Goa Polls: To Offset Anti-Incumbency, BJP Turns to Hindutva, Polarisation

With the recent spate of resignations from the party and a deep sense of anger against the government, BJP has come to realise that it cannot win the elections without resorting to communal politics.

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Panaji: The recent ‘temple’ remark by Goa chief minister Pramod Sawant has stoked controversy and even put several BJP leaders in an uncomfortable situation. Political observers from the state believe such a statement was “uncalled for”.

“Some temples that were destroyed during the Portuguese rule were rebuilt by our ancestors, and now, the government has also helped in the beautification of some of these temples. There are more temples that are left to be rebuilt. In the 60th year of liberation, we want to start rebuilding the temples that the Portuguese destroyed. I ask you to once again preserve Hindu Sanskriti and Mandir Sanskriti. I ask you to give us the strength to rebuild these temples,” Sawant said while speaking at a public meeting in Ponda on December 21, 2021.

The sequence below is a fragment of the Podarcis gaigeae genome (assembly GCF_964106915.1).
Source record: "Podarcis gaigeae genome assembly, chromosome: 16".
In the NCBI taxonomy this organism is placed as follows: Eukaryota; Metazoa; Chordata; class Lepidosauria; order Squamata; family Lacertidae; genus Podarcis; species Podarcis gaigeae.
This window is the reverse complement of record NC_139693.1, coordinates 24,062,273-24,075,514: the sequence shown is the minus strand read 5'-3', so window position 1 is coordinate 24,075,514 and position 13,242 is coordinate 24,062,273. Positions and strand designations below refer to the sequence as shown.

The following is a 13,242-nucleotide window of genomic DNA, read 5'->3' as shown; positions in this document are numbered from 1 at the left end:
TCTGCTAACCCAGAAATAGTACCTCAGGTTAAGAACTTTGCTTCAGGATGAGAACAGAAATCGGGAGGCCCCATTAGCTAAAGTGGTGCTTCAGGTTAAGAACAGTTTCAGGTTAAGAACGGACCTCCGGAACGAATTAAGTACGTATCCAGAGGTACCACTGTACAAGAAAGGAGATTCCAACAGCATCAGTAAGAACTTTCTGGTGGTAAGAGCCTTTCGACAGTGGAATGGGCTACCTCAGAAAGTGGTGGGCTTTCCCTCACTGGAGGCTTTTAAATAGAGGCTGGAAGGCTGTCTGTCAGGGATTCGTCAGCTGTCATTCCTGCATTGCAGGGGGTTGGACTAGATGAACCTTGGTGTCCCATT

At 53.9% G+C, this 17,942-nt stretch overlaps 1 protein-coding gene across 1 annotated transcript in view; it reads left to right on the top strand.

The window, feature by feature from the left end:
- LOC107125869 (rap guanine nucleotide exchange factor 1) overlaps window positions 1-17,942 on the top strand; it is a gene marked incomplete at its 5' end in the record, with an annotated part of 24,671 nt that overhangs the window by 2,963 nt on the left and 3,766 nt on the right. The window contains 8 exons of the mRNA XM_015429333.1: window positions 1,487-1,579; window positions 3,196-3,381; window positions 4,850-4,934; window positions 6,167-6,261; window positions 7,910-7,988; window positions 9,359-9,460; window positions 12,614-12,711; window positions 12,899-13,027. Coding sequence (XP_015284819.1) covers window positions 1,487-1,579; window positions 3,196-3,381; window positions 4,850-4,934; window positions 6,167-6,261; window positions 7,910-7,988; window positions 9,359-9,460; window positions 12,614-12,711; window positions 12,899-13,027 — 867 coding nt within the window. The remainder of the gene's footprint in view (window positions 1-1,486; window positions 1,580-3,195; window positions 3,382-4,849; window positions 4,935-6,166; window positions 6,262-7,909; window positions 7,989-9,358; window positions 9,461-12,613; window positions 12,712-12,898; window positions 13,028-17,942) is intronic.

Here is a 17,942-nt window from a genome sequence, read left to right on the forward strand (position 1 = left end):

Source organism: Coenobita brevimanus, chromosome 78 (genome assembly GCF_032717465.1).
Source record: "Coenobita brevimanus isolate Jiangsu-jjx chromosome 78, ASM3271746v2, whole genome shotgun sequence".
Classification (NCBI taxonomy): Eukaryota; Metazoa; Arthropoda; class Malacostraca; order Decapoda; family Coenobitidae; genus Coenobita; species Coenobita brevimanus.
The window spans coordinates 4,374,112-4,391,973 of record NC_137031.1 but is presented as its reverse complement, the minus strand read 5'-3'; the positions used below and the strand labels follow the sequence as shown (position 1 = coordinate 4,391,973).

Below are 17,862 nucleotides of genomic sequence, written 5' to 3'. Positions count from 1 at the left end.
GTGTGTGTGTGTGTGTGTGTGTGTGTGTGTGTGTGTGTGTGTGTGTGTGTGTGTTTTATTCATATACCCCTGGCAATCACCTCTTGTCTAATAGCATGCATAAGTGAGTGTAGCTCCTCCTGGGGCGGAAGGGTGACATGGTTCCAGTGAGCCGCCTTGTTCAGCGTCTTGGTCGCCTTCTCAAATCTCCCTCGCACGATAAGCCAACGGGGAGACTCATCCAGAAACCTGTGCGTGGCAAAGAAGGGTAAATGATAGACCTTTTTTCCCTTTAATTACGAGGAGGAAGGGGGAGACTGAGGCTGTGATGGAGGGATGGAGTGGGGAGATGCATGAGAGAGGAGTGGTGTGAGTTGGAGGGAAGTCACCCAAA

In another instance, in the first week of October 2021, Sawant, while inaugurating a church in Ribandar, said, “Even during the Portuguese rule and after they left, there was no difference between Goans on the lines of caste, creed or colour. But today, I want to specifically make this point, religious conversion forces have entered Goa. I want to remind Goans to be on guard.”

What explains such statements laced with communalism and aimed at polarisation when elections in the state are less than two months away?

The Wire spent the last 10 days of December 2021 visiting various constituencies across the state in order to understand the prevailing mood and political dynamics. One broad trend that has come to the fore is that there is a wave of deep anger against the ruling dispensation in Goa, cutting across religion and caste demographics.